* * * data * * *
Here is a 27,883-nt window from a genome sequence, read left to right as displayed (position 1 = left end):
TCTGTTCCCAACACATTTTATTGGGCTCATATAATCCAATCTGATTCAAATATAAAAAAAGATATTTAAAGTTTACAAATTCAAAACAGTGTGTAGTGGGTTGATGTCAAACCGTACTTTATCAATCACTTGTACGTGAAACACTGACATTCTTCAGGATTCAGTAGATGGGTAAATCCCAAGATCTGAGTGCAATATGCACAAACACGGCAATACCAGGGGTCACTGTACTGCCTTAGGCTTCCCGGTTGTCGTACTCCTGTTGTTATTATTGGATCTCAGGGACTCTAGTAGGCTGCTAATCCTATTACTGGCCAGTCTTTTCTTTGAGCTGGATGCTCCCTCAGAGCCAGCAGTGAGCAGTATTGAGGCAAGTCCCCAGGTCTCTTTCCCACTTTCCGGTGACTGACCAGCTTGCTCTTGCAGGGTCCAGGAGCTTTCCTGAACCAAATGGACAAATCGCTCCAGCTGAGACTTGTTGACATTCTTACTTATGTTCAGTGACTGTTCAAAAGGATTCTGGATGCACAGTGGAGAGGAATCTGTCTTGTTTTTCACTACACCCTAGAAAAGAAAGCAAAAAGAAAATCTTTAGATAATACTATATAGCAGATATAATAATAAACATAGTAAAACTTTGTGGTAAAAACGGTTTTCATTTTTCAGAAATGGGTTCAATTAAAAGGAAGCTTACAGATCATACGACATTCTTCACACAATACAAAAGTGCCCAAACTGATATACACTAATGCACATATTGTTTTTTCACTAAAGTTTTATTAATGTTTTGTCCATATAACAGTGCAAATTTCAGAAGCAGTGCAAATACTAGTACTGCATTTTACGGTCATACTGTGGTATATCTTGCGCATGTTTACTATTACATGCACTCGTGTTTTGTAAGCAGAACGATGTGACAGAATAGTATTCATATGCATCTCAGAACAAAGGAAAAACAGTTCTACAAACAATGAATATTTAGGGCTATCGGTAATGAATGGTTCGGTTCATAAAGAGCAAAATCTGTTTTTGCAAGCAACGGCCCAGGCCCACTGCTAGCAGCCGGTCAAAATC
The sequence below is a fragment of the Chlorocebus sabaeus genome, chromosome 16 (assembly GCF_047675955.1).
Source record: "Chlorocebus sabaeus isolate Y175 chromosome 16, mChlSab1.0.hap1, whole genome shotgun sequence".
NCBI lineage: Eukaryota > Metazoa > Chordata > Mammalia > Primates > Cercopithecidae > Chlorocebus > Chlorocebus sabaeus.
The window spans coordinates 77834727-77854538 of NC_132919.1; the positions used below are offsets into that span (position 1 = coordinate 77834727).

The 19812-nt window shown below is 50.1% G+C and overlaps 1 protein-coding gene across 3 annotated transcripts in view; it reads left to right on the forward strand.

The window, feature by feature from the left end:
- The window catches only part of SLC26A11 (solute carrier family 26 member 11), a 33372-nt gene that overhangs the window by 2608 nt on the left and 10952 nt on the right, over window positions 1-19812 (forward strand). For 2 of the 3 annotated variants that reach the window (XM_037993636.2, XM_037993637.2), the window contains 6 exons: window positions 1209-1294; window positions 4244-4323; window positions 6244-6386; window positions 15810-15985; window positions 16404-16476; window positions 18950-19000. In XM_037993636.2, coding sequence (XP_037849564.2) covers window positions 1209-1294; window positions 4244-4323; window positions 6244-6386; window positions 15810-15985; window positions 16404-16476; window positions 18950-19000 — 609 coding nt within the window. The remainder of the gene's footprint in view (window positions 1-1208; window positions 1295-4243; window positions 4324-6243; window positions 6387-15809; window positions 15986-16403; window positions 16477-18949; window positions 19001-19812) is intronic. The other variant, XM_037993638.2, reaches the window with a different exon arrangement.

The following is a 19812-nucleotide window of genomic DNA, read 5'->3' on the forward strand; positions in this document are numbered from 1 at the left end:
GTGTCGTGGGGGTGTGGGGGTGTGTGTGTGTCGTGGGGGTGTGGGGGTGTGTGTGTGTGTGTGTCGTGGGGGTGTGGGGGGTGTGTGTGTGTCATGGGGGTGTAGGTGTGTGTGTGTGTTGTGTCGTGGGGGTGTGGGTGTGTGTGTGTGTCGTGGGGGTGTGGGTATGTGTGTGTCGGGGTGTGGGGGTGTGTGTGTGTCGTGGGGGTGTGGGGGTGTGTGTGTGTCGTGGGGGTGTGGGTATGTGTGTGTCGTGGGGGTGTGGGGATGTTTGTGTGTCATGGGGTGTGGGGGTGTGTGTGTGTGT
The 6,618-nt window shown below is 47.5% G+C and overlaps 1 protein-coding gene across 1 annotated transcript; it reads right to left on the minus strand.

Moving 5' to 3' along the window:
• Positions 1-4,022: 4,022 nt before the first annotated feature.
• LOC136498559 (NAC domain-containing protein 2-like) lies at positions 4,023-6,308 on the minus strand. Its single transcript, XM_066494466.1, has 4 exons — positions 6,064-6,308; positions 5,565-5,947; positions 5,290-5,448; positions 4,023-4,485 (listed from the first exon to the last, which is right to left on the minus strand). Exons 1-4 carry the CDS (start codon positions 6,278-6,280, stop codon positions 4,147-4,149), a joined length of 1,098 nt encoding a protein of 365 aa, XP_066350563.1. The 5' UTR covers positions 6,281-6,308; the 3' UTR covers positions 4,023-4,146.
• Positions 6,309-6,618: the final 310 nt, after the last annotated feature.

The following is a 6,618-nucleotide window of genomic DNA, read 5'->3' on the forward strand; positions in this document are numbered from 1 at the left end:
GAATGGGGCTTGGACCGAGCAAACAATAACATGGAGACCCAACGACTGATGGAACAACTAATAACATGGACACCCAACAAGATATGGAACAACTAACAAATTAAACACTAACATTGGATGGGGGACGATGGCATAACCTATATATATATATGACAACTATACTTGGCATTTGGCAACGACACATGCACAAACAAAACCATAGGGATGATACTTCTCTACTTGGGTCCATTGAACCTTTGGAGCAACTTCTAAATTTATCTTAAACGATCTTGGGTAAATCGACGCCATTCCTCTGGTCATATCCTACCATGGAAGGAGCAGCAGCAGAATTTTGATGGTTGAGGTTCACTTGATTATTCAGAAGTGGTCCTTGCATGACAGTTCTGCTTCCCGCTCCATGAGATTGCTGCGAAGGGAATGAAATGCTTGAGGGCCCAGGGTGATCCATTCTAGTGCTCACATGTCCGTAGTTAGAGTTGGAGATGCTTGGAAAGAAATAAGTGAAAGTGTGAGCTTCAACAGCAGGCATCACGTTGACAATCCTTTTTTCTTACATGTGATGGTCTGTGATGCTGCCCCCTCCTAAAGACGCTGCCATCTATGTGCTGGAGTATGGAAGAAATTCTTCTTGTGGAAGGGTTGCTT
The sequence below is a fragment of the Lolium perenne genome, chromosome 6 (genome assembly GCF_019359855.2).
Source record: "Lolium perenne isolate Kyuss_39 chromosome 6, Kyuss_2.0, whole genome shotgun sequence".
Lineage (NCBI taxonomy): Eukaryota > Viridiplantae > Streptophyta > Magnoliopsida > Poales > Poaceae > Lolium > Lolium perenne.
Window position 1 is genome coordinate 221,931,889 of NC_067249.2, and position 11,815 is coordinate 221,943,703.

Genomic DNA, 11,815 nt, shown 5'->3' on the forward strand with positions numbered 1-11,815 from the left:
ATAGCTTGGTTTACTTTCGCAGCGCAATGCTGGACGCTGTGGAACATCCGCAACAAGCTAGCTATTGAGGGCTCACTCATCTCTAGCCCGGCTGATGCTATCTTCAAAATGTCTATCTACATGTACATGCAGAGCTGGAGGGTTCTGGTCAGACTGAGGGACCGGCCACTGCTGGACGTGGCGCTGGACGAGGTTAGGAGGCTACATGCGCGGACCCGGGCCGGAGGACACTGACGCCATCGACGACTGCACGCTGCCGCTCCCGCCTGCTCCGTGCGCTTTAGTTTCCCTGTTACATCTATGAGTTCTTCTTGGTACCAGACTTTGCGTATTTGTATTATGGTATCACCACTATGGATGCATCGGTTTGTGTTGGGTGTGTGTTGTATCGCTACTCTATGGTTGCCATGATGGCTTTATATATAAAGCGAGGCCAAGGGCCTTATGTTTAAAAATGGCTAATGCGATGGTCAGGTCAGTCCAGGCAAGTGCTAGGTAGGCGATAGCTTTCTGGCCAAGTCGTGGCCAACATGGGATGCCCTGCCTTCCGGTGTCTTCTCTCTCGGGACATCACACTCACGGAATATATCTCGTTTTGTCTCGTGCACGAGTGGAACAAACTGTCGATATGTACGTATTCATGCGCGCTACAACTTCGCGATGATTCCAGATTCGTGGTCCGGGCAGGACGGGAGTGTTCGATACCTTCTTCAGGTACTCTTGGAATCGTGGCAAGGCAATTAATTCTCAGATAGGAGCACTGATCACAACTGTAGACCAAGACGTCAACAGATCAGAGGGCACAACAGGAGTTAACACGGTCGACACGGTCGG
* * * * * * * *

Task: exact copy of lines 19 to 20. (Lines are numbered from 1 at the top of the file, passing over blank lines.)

The sequence below is a fragment of the Lolium perenne genome, chromosome 6 (genome assembly GCF_019359855.2).
Source record: "Lolium perenne isolate Kyuss_39 chromosome 6, Kyuss_2.0, whole genome shotgun sequence".